US consumers resort to panic buying amid COVID-19 surge

Published: November 22,2020 12:57 PM

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November 22, 2020: As the COVID-19 situation in the US continues to escalate, consumers have once again resorted to panic buying key items again, from paper towels, disinfecting wipes and wine.

November 22, 2020: As the COVID-19 situation in the US continues to escalate, consumers have once again resorted to panic buying key items again, from paper towels, disinfecting wipes, baking mixes and wine.

Brands like Kroger, Giant, Target and other grocery chains have reinstated limits on high-demand items like paper goods and disinfecting wipes, which have created anxiety among shoppers, while grocery chains are trying to prevent hoarding to ensure there is not another round of shortages, reported Washington Post.

However, this time around, grocery chains and food manufacturers have stated they will be able to meet America's urge to hoard and keep supply chains on the move, even during the holiday season.

Retailers and manufacturers say they are less panicked about widespread shortages now that they've spent months simplifying their supply chains, adding shelves and workers to fulfillment centres, and taking other measures to counter panic-buying.

However, they have speculated that prices may rise or local or temporary shortages may occur.

"We saw a major demand spike in March and April, and we're certainly seeing another wave now as case numbers crest again across the country...This time around, it's a little bit of everything: cleaning products, toilet paper, cold and flu medicine, shelf-stable food. There's less fear than there was at the beginning of the pandemic -- people aren't as worried that stores are going to run out of toilet paper or that grocery stores will be completely empty, but they're definitely shifting their consumption habits again," says Nick Green, chief executive of Thrive Market, an online grocer that specializes in organic food and products.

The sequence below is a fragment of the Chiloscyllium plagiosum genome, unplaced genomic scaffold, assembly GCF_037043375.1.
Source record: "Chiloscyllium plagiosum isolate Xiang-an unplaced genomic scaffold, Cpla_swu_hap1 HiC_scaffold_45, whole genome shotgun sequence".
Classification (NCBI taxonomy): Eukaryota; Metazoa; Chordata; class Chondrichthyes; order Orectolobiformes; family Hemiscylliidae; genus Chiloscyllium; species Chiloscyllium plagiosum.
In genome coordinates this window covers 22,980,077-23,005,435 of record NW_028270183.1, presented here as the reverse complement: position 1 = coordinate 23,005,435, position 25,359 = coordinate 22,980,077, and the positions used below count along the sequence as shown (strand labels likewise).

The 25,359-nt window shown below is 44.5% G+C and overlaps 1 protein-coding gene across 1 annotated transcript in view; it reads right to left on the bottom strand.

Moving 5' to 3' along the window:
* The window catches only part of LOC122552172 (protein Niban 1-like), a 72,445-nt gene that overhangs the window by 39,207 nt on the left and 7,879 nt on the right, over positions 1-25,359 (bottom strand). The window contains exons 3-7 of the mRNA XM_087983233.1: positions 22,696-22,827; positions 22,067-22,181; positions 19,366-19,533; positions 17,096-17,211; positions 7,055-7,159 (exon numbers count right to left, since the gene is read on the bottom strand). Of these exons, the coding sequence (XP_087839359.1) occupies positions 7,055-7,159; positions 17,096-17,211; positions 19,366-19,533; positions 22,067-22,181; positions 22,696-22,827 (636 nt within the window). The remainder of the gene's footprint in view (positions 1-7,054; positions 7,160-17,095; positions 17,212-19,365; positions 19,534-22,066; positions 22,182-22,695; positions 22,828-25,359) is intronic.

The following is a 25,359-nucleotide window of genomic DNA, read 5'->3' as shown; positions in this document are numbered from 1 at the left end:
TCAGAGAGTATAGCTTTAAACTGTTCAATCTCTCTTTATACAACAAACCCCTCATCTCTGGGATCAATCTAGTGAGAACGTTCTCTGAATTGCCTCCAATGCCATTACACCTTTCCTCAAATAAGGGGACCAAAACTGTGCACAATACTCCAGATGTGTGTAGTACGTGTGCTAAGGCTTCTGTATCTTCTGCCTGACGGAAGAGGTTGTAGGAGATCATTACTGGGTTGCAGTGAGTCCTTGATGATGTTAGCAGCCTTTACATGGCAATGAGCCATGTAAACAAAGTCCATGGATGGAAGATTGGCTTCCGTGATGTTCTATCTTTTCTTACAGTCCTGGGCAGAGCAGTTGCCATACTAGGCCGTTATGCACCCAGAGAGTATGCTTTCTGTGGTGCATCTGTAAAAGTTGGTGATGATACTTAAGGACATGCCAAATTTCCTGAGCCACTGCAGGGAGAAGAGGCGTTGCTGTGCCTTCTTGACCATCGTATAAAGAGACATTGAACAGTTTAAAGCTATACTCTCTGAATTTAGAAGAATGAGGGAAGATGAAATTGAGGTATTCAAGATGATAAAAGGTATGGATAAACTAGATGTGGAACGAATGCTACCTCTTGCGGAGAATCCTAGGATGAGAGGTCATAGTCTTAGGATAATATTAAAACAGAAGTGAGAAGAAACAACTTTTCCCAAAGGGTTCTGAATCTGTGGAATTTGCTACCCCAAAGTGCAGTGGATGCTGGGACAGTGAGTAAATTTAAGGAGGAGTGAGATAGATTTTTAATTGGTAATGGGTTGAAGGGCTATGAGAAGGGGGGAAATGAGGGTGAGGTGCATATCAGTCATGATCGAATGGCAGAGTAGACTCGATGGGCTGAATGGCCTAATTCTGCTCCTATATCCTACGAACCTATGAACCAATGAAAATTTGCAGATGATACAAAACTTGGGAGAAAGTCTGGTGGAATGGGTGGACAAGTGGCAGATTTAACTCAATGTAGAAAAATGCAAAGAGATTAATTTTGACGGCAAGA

He also said that the company is also buying more products directly from brands, instead of relying on third-party distributors, he said.

Other stores in the country are also engaged in increasing inventory, expanding the number of distribution centres and adopting new technology to become more efficient at anticipating consumer behaviour and managing restocking, while retailers said that the shift to online purchasing has taken the pressure off 'bricks-and-mortar stores', Washington Post reported.

"It was very scary at the beginning, but now I'm noticing that the bread aisle isn't as empty and things like toilet paper are back in stock...But stores are enforcing limits again, and you can start to see that some items, like Clorox wipes, are getting depleted again," said Raydiance Swanston, who works as an account manager for an IT firm.

Furthermore, Melanie Nuce, senior vice president for corporate development for GS1 US, a company that investigates new technologies, said that the whole food supply chain is trying to be more predictive, overcoming inventory inaccuracies and gaps in communication with artificial intelligence, smartphone-enabled bar codes and computer-connected in-store cameras to monitor stock levels.

Meanwhile, Target is stocking stores with more inventories than usual ahead of the holiday season, and has limited purchases of disinfectant wipes, cleaning sprays and disposable gloves, while Walmart's executives said shoppers have been stocking up on paper goods, cleaning supplies and shelf-stable groceries.

"It's disappointing to ... see as many out-of-stocks as we have in consumables right now, although it's a whole lot better than it was earlier in the year," said CEO Doug McMillon in a Tuesday earnings call.

According to Washington Post, while there was hoarding of inexpensive pantry items such as dried beans, flour, yeast, pasta and rice in March and April, Janet Garetto, co-leader of food and beverage for global law practice Nixon Peabody, says other food sectors could be more in demand if there are additional shelter-at-home advisories or stricter restaurant closures.

While grocery chains are confident in their ability to meet demand over the holiday season, their success also depends on smooth shipping and transportation.

Agricultural sectors are reporting a strong supply and the food which had been slated for food service before the pandemic has been repackaged or resized for retail consumers.

Despite significant disruption due to COVID outbreaks in meat-processing facilities, total red meat and poultry production has been increasing and, according to the U.S. Department of Agriculture, is expected to continue to increase for the remainder of 2020 and for 2021.

Dairy, which saw huge disruptions in March and April, is strong going into the holiday season, according to IRI, a market research firm.

From row crops to speciality fruits and vegetables, the supply chain is solid, according to USDA cold storage data released October 22.

In spite of such confidence, retailers say they are beginning to see spurts of increased demand, particularly in regions where shutdowns are imminent.

Online toilet paper company Who Gives A Crap says sales in Ohio, which began a new round of curfews and business restrictions, have doubled in recent days. Company executives say they've tripled the amount of inventory in their warehouses and increased staff by 50 per cent.

According to the latest update by Johns Hopkins University, the US currently has 12,085,389 COVID-19 cases and 255,823 deaths.


US    Panic Buying    COVID-19    Surge    DY365